From the back cover: Abducted by Mohawk Indians at fourteen and renamed Burning Sky, Willa Obenchain is driven to return to her family’s New York frontier homestead after many years building a life with the People. At the boundary of her father’s property, Willa discovers a wounded Scotsman lying in her path. Feeling obliged to nurse his injuries, the two quickly find much has changed during her twelve-year absence—her childhood home is in disrepair, her missing parents are rumored to be Tories, and the young Richard Waring she once admired is now grown into a man twisted by the horrors of war and claiming ownership of the Obenchain land.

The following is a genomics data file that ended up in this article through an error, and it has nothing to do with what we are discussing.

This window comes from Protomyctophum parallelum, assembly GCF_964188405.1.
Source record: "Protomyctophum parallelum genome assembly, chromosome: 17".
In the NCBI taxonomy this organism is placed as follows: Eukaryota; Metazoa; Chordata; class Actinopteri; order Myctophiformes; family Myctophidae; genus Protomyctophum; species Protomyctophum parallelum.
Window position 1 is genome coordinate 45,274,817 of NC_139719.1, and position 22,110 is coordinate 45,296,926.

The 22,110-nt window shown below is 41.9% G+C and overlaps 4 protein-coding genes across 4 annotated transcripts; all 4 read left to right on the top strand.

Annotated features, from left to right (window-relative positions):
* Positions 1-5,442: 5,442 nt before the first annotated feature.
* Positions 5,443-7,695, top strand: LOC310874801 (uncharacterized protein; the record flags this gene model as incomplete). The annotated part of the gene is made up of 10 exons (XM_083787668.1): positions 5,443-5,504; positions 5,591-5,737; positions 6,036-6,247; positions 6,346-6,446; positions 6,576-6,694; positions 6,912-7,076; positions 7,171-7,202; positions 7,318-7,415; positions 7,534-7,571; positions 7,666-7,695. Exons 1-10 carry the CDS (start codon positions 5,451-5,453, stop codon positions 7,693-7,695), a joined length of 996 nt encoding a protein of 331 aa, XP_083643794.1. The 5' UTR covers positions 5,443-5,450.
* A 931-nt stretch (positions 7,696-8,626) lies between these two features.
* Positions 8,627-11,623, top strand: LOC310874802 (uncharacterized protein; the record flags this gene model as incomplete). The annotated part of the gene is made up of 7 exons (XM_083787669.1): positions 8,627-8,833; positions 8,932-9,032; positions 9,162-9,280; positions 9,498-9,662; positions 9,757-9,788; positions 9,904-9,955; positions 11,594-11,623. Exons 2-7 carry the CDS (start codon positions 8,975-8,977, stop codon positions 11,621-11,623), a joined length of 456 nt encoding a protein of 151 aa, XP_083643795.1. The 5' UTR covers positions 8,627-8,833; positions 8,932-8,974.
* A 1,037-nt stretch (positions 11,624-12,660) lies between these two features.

You can download the first chapter of the book here.
I found this book to be a bit of a struggle to read. It’s not that the story or writing are bad — they aren’t! It’s just…dense. I suppose that’s the best word for it. If you’re looking for a light read to fill a few minutes here and there, this isn’t it.
However, the character development is very good, and the story line has enough ups and downs to keep a reader very interested in the outcome.
Also, it’s set in an unusual time in history: the years after the Revolutionary War. I enjoy reading books that aren’t set in the typical eras of history or whose characters are unusual, and this book has both.
I recommend this book, but I also recommend saving it for a time when you can really focus on it, such as a long plane trip or a snowy weekend day.
I received this book for free from WaterBrook Multnomah Publishing Group for this review.